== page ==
Industry NewsLung Cancer

New Research Shows How Some Cancers Develop Resistance to Drugs

By News Release


A new study has given scientists their first look at the genomic landscape of tumors that have grown resistant to drugs targeting the abnormal KRASG12C protein. Researchers discovered there are multiple acquired resistance mechanisms for cancers with KRASG12C mutation after treatment with RASG12C inhibitors. Their work shows that, far from adopting a common route to becoming resistant, the cells take a strikingly diverse set of avenues, often several at a time.

The study by Dana-Farber Cancer Institute researchers was reported online in the New England Journal of Medicine. It underscores the need for new drugs that inhibit KRAS differently than current agents do. And, because resistance can arise through many different mechanisms, effective treatment for these cancers will likely require combinations of KRAS inhibitors and other targeted drugs.

“Mutations in the KRAS gene are fairly common across cancer types,” said Dana-Farber’s Mark Awad, MD, PhD, the co-first author of the paper with Shengwu Liu, PhD, also of Dana-Farber. “The particular mutation we focused on in this study, KRASG12C, is found in about 13% of non-small cell lung cancers [NSCLC], where it’s often associated with tobacco use, in up to 3% of colorectal cancers, and less frequently in a range of other cancers. While no targeted therapy has been approved for this specific molecular subtype, two inhibitors of the KRASG12C protein – adagrasib and sotorasib – have shown promise in clinical trials, especially in patients with NSCLC.”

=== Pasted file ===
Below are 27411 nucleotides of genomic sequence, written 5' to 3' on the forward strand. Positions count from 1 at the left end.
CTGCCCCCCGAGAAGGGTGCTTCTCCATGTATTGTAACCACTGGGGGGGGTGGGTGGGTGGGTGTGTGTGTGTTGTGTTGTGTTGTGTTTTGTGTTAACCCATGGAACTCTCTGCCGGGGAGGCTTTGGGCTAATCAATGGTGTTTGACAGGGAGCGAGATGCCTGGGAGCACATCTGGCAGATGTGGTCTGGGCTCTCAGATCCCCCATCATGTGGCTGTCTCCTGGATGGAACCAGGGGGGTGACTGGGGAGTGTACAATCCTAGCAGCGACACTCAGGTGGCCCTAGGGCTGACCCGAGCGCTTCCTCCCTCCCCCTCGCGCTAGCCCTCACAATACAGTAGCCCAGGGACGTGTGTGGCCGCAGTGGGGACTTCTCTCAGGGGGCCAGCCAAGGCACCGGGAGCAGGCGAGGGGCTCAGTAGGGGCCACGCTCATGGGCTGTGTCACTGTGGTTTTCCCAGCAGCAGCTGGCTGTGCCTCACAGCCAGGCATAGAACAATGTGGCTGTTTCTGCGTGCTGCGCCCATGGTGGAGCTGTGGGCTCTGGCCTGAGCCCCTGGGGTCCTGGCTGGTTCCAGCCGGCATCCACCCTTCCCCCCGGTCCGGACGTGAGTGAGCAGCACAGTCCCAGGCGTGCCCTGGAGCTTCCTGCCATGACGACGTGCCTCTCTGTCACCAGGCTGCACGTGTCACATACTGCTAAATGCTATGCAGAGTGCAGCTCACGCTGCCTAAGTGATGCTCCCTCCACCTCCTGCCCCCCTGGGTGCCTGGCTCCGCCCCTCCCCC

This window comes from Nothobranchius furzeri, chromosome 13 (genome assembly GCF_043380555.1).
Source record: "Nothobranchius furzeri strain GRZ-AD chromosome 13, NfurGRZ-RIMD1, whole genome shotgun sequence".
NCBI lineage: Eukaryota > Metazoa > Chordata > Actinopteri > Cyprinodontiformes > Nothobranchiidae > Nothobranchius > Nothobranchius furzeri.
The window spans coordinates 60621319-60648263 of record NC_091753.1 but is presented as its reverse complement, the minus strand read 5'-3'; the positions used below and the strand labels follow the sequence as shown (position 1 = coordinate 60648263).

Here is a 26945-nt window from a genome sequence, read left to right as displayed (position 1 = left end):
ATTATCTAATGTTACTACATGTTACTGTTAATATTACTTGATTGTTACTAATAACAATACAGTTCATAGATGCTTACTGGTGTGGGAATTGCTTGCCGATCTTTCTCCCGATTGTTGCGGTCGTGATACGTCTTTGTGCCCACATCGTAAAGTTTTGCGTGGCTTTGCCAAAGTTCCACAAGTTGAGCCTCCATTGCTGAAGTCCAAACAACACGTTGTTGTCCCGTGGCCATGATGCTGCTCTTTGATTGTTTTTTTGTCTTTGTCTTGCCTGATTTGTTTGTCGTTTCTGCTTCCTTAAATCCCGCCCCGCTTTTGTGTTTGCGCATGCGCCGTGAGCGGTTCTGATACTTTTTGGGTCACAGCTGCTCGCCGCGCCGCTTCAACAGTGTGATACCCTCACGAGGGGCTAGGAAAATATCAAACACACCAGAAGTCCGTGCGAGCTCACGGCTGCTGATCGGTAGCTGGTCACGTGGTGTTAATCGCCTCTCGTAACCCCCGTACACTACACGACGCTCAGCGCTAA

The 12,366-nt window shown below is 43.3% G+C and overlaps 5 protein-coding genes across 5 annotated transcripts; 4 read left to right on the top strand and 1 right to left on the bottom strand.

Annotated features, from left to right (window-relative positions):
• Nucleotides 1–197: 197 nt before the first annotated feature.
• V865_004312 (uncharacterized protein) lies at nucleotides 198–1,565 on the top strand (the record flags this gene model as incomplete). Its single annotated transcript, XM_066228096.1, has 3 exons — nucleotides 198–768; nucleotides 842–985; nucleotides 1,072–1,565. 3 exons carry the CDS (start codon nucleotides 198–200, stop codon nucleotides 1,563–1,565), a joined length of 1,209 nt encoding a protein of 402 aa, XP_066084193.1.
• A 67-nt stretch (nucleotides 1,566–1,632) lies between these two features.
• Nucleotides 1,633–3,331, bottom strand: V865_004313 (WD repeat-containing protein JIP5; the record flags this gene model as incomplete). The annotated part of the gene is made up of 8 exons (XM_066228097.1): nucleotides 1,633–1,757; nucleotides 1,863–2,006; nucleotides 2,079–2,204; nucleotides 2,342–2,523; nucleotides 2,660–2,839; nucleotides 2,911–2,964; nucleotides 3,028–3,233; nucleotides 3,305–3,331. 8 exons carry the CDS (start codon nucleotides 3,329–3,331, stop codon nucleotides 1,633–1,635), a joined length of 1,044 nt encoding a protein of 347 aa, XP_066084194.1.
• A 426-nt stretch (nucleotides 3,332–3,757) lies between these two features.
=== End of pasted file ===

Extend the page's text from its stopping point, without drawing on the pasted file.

“While results from these early clinical trials are encouraging, the cancer usually becomes resistant to these drugs,” Awad continued. “The mechanisms of resistance – the genomic and other changes that occur that allow the cancer to begin growing again – are largely unknown. This study sought to identify them.”

The study results point to the variety of ways cancers with KRASG12C mutations can overcome the effects of adagrasib, the authors say. “Cancers with the KRASG12C mutation constitute a large proportion of all lung cancers, and many pharmaceutical companies are developing KRASG12C inhibitors,” Awad observed. “The hope is that studies such as this, which uncover resistance mechanisms, will help drive future studies of combination therapies to delay or prevent resistance or overcome it when it occurs.”